Is it possible that your daily flat white could soon be a thing of the past – or at the very least a more expensive special treat?
Due to Covid-19 lockout limitations, supply chains in Vietnam, the world’s second-largest coffee producer, have been disrupted, causing doubt regarding global coffee distribution.
“Exporters are straining to carry beans to the ports for shipment,” Bloomberg said, citing traders and suppliers. This is on top of “a slew of other logistical issues,” such as a “critical lack of containers and skyrocketing freight charges.”
According to Bloomberg, the Vietnam Coffee-Cocoa Association is one of numerous trade associations requesting the government to ease the limitations, arguing that they “create delays, raise expenses, and put shippers at danger of having to reimburse purchasers for late delivery.”
In response, Vietnam’s transport minister urged authorities to “do everything possible to expedite the transportation of farm products such as coffee and rice” while avoiding “any additional regulations and tedious paperwork.”
Vietnam isn’t the only country having supply-chain problems right now. The cost of beans has risen as a result of unseasonably cold weather that harmed harvests in Brazil, the world’s largest coffee producer, according to The Guardian.
On August 6, Reuters reported that a combination of the “most devastating frost” Brazil had seen since 1994 with “record freight costs sparked by Covid-19 causing massive shipping log-jams” are expected to “push retail prices to multi-year highs” over the next few weeks.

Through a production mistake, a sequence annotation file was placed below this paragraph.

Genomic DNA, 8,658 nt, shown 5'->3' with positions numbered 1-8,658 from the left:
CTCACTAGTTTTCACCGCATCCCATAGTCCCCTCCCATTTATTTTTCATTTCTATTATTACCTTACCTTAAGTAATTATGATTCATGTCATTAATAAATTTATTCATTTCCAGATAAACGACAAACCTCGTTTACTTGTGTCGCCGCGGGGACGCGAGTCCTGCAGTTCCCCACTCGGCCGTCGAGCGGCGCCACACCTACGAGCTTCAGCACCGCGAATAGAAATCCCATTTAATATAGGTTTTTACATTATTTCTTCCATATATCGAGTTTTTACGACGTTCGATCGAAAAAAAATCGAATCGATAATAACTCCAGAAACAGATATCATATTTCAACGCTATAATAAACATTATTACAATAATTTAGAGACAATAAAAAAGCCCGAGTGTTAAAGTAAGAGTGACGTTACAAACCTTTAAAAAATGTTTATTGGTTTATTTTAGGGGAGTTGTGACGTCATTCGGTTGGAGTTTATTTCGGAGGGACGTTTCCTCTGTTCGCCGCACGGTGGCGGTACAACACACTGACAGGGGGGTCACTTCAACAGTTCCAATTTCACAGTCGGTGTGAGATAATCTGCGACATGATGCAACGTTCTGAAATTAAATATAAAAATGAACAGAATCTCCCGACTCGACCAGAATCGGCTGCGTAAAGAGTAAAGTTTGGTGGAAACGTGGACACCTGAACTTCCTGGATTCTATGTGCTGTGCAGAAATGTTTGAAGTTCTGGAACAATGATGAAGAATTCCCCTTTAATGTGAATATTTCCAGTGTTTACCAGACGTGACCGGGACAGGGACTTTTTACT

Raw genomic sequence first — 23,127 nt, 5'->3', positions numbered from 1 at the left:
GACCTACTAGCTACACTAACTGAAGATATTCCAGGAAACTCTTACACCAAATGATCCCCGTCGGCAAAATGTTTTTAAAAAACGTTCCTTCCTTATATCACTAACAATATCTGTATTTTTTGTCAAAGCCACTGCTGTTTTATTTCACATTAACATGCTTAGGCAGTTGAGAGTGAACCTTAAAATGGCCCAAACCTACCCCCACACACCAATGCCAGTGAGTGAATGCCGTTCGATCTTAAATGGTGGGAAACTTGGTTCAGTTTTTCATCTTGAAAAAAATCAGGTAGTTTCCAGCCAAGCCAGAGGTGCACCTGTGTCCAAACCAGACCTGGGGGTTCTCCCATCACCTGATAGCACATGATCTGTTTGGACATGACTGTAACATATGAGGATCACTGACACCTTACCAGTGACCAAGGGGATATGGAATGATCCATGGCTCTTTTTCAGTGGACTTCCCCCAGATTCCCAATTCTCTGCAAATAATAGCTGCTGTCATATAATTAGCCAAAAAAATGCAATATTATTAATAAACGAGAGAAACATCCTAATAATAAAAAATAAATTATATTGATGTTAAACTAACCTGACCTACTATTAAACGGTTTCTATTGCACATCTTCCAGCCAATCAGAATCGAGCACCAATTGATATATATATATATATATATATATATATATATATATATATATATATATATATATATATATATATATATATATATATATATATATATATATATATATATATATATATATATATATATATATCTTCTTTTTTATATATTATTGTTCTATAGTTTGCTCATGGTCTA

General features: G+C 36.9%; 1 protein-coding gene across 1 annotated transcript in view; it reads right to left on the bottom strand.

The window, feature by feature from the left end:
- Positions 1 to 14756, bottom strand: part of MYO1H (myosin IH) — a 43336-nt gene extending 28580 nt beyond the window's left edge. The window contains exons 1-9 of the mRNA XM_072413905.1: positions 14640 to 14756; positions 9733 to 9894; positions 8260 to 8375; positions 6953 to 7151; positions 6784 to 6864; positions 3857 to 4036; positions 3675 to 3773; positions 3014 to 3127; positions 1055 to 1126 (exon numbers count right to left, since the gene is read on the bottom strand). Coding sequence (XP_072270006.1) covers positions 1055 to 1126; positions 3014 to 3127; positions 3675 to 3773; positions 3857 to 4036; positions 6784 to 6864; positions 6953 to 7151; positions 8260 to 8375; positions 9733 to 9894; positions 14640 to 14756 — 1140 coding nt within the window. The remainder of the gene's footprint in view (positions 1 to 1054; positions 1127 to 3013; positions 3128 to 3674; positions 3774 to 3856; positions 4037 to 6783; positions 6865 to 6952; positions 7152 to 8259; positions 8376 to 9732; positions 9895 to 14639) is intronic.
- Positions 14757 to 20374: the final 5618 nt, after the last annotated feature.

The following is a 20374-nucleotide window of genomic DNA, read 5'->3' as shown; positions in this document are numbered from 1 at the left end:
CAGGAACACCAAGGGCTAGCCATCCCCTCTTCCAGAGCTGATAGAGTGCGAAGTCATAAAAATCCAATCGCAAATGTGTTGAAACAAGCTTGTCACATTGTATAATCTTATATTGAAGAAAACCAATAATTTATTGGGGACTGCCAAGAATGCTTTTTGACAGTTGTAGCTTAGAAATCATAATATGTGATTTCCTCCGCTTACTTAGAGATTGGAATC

According to local sources, the frost damage was so severe that some Brazilian coffee producers may have to replace trees, which may take up to three years, according to the BBC.
Green coffee bean prices have already risen to “the highest level in nearly seven years,” according to Reuters, with arabica and bitter-tasting robusta coffee prices reaching multi-year highs.
However, according to The Guardian, consumers are unlikely to have seen “any immediate spike” in the price of their cappuccinos because most suppliers “had six-month contracts locked in.” The picture will be clearer in early 2022, when the full result of Brazil’s harvest is known and there is more clarity surrounding Vietnam’s Covid situation.
A rise in coffee prices will increase food bills at a time when many consumers are struggling financially as a result of the pandemic: by the end of 2020, 700,000 people in the UK had been plunged into hardship, reported The Big Issue. The issue has gotten worse since then. According to Reuters, the UN food agency’s index of world food prices for July 2021 “showed a year-on-year surge of 31%.”